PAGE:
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I Can Speak English, You Know By Isaiah Ting

I can speak English, you know.

This message is to all the people on public transport, in restaurants, in the streets, or in any social setting where you're with another human being: I can speak English, and I belong here as much as you do.

Do you know how we feel, as People of Colour, when you call us out and say something discriminatory? Well, let me tell you about the emotional rollercoaster that you push us into.

1. Anger, but repressed anger.

Growing up, I was always told by my Filipino parents who immigrated our family here that this is a white country and to just "turn the other cheek". As a child, I followed willingly because I didn't know better, or for that matter, understand better. But now, I feel anger. Repressed anger. For people with white skin, an act of violence because of anger is just that, an act of violence. But when People of Colour act on this, we have an extra level of consideration to worry about: do we want to be seen as the wrongly established stereotype of our people? We are angry but when we act on it, we are more than just an individual that has acted or reacted in that moment, we are labelled terrorists, a nuisance, "those people". So, do we want to be angry at the situation? YES. But do we want to give other people with pre-conceived stereotypes of us a chance to "prove them right"? NO.

2. Confused.

Why are we treated like this in a country that we have worked hard in and contributed to? That's it. We don't know what to do. Do we fight against the stereotype and risk being prosecuted (and in some parts of the world, killed) or leave it? We are confused because as far as we know, or as far as I know at least, I've been a contributing member of this society, with taxes, social work and leisure spending (which I do a lot!) - yet I am still made to feel like I don't belong here and the worst part is, I'm "leeching" off the government. I am a contributing part of British society and every achievement I have is from my own hard work and without malicious intent to "take all the jobs".

3. Afraid.

Although I have built up an immunity and tolerance to racism, I should not have had to! Yet even with the immunity I have built up, I become more afraid every time I encounter racism or have racial slurs used against me. Let me paint you a picture. I am on a train, on my phone minding my own business, and a Caucasian individual randomly comes up to me and would throw unprovoked racial insults at me. Despite my English education and despite my strong belief that I earned my place in this society, I regress and in that moment I feel powerless. No, this doesn't happen every time but it has happened enough that I am scared. I am scared to just be on my phone minding my own business while getting the train to the University I am doing my PhD studies at. That is not normal. No individual should be made to feel like this in any circumstance regardless of the colour of your skin. Every time I am discriminated against, I am left speechless, powerless and afraid.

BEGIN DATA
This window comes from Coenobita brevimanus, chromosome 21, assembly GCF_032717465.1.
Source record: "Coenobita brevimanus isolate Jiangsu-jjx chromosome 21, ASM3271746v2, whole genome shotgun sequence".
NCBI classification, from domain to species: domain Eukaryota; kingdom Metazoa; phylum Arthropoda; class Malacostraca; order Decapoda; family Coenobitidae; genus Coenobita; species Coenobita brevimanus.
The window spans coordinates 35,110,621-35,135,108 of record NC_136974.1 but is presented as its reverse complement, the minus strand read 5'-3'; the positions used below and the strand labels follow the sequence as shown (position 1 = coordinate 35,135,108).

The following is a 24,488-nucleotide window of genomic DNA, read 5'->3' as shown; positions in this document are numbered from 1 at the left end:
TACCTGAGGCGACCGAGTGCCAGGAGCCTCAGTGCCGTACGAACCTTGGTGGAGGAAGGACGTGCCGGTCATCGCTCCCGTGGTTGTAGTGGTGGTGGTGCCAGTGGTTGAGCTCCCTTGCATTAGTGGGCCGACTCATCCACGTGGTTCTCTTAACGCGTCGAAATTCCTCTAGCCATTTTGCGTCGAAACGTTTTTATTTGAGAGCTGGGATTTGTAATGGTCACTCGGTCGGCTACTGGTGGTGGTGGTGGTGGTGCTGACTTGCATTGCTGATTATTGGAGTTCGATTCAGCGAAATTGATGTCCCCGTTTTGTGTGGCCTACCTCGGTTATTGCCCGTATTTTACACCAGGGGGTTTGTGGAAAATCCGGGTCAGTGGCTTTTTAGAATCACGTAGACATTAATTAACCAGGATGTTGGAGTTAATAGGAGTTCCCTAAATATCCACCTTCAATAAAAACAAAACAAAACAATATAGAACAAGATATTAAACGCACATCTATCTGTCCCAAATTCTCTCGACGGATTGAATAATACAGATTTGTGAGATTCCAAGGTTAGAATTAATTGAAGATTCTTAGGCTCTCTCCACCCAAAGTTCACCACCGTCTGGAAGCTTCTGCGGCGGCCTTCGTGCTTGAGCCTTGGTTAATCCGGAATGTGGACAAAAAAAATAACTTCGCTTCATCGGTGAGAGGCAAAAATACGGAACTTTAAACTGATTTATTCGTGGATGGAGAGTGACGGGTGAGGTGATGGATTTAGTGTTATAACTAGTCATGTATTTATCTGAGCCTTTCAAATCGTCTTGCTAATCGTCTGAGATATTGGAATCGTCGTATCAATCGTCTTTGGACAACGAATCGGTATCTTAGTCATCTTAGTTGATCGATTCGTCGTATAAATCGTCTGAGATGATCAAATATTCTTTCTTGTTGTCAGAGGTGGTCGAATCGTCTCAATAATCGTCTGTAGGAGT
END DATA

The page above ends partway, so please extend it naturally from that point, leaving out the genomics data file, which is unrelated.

That is not normal. No individual should be made to feel like this in any circumstance regardless of the colour of your skin. Every time I am discriminated against, I am left speechless, powerless and afraid.

4. Hopeless.

The last stop on the emotional rollercoaster induced by discriminatory acts against me is ‘hopeless station’. Will things ever change? What would my world be like if I didn't encounter these situations? Would it be easier if I listened to the ignorant individuals and just "go back to where I came from"? No, things will not change. No, I cannot even imagine a world where I don’t have to deal with these sorts of things. No, I deserve to be here and this is where I belong. It is, in my opinion, easy for people like myself to go straight down the hopelessness route and just accept this, despite all the opinions and sense of belonging to this country I feel, and it is a depressing fact. The concept of the ‘Free World’ provided and uplifted by most predominately Caucasian powerful western countries does not extend to everyone. This is where, for me, the feeling of hopelessness comes from. We look to the US and how People of Colour, especially the black population, face police brutality and systemic and institutionalised racism. The UK is somewhat tamer but that does not mean it doesn't happen here. I would not be writing this if these things did not happen here too.

There. What a ride. Then what happens? We go home crying to our loved ones whilst explaining the pain and anguish we feel when your senseless yet very powerful discriminatory words are hurled at us without warning.

It's time for re-education. Let's educate ourselves in our differences and we, myself included, still have a lot to learn.

As Michelle Obama said:

"Race and racism is a reality that so many of us grow up learning to just deal with. But if we ever hope to move past it, it can't just be on People of Colour to deal with it. It's up to all of us — Black, white, everyone — no matter how well-meaning we think we might be, to do the honest, uncomfortable work of rooting it out."

Credits:

Created with an image by Ivan Shilov